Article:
Updated: Aug 19
How many years have you been in the business? Tell us briefly about your background and your current position today.
My career in wine has felt like a lifetime and simultaneously has also just begun! I've been in the industry for just under 2 years after I found myself in a pandemic career-shift. Prior to wine, I was working in the music industry, where I was a Talent Buyer for almost 7 years booking shows for a handful of music venues and festivals around the country for C3 Presents. During my career at C3, my passion for wine started to bubble and I enrolled and passed WSET Level II at home. During the pandemic, I completed and passed WSET Level III and started my first job in the wine industry as a Tasting Associate out at Southold Farm + Cellar in Johnson City and also launched my business Wild Wine Saloon, which focuses on bringing natural wine education in an approachable format through consultations, group tastings and pop-up events. Currently, I still operate my Wild Wine Saloon business and also serve as the Central Texas Wine Representative for Pangea Selections, a natural wine importer and distributor based in Austin.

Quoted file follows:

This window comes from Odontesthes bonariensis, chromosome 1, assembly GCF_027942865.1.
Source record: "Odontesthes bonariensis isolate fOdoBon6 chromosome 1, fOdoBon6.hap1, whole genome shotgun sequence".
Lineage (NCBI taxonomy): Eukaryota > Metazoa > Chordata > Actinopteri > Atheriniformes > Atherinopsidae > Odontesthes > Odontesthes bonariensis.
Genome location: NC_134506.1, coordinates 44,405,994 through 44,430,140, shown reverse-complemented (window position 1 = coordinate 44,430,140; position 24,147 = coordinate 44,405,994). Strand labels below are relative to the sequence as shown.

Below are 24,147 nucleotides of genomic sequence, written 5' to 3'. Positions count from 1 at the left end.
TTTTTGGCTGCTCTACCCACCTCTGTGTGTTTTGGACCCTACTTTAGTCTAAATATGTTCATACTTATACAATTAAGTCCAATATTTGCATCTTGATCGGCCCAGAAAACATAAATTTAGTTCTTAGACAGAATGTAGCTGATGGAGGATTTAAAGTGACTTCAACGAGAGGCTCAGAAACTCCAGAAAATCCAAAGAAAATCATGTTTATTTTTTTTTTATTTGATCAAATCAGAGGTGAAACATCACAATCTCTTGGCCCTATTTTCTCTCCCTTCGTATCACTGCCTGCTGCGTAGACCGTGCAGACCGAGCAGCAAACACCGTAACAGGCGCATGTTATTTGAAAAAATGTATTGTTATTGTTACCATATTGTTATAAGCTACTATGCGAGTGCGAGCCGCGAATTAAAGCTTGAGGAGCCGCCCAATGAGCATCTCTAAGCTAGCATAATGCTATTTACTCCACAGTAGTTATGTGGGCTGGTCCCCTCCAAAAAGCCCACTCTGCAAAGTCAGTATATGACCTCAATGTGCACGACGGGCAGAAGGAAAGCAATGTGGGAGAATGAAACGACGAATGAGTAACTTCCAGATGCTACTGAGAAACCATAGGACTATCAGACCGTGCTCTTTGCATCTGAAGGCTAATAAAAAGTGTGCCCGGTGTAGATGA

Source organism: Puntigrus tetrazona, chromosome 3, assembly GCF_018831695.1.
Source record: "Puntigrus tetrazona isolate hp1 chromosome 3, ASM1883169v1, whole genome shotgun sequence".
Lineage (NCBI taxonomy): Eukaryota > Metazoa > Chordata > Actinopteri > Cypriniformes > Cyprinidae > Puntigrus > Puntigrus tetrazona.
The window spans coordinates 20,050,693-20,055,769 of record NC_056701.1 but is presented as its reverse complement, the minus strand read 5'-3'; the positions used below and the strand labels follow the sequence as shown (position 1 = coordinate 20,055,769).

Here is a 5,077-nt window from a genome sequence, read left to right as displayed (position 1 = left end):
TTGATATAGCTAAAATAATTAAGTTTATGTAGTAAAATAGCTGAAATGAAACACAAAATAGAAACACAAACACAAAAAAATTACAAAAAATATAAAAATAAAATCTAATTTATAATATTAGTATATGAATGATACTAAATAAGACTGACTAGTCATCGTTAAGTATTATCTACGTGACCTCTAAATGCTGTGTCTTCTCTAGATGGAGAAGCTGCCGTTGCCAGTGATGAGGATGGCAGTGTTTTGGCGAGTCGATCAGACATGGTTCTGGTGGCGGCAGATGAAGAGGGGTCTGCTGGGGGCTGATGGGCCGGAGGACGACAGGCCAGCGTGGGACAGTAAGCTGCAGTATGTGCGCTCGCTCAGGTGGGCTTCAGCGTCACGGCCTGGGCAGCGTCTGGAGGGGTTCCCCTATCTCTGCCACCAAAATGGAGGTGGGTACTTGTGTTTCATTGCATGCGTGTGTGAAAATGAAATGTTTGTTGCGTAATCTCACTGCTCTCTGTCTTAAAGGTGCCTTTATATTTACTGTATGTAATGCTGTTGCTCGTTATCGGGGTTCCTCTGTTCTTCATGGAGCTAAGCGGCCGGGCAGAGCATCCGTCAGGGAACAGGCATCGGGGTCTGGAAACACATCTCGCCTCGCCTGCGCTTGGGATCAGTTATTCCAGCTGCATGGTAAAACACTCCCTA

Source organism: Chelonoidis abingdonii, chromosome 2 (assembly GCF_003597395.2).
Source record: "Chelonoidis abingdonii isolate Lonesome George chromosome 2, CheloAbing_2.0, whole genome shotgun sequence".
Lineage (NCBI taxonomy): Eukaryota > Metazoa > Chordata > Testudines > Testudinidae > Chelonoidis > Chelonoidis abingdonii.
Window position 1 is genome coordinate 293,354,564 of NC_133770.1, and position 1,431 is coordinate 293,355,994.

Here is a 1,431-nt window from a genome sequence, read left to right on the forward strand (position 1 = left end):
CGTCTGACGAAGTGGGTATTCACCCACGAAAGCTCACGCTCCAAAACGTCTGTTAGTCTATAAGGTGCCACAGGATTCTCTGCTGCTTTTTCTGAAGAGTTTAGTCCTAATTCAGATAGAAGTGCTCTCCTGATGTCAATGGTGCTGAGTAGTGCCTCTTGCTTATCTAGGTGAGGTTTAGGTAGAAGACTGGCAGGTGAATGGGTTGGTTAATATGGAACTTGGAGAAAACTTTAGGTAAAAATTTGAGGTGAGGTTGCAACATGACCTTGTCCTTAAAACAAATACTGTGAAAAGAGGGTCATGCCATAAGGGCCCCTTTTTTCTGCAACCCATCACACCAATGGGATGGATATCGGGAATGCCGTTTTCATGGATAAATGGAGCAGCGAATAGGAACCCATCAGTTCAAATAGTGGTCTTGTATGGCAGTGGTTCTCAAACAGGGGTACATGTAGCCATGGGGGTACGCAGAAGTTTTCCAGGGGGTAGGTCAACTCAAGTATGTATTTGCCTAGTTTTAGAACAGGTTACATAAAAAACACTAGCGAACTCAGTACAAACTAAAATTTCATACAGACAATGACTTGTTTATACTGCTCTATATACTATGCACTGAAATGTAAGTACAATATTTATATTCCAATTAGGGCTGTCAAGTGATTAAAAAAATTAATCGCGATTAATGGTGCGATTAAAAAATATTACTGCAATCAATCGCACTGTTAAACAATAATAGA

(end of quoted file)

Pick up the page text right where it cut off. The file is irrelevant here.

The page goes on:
Did you have a particular “aha!” moment that propelled you into wine?
Funny enough, I always think back to the first time I tasted Martha Stoumen's 'Out to the Meadow' white blend at the first Wonder Women of Wine Conference (now Lift Collective!) in Austin back in 2019. That was when I recall beginning to feel very curious about the wine industry and when Austin still felt super young in terms of the local natural wine presence. I was inspired by so many amazing women who were in attendance at the conference that I looked up to for leading the way in wine and had the ability to try some amazing natural wines that weren't currently available in Austin that I will never forget. I left there feeling energized and passionate to learn everything I could about natural wine, enrolled myself in WSET II and never looked back.
What is the most rewarding part of what you do?
My absolute favorite part of what I do is spreading the natural wine gospel to people in a way that's approachable and fun. My goal with wine is to make it accessible for people in a way that I wish it was accessible for me when I started getting into wine. In doing so, I'll never get tired of watching people catch the wine bug right in front of me that may have otherwise found it too intimidating.
What do you do to create wellness balance in your life? Any particular activity, practices, etc that are meaningful to you?
One of the biggest practices I'm learning to take on as it relates to wellness is prioritizing what meaningful work means to me and when to say 'no'. This has been a difficult lesson for me to learn after working in the music industry for so long, where I became programmed to take on anything and everything, even when it meant sacrificing a healthy, balanced life. By prioritizing and defining what meaningful work means to me, I'm able to find joy and balance in the every day while having 'work' not feel like 'work'!
What changes do you hope to see in the wine industry in the next five years?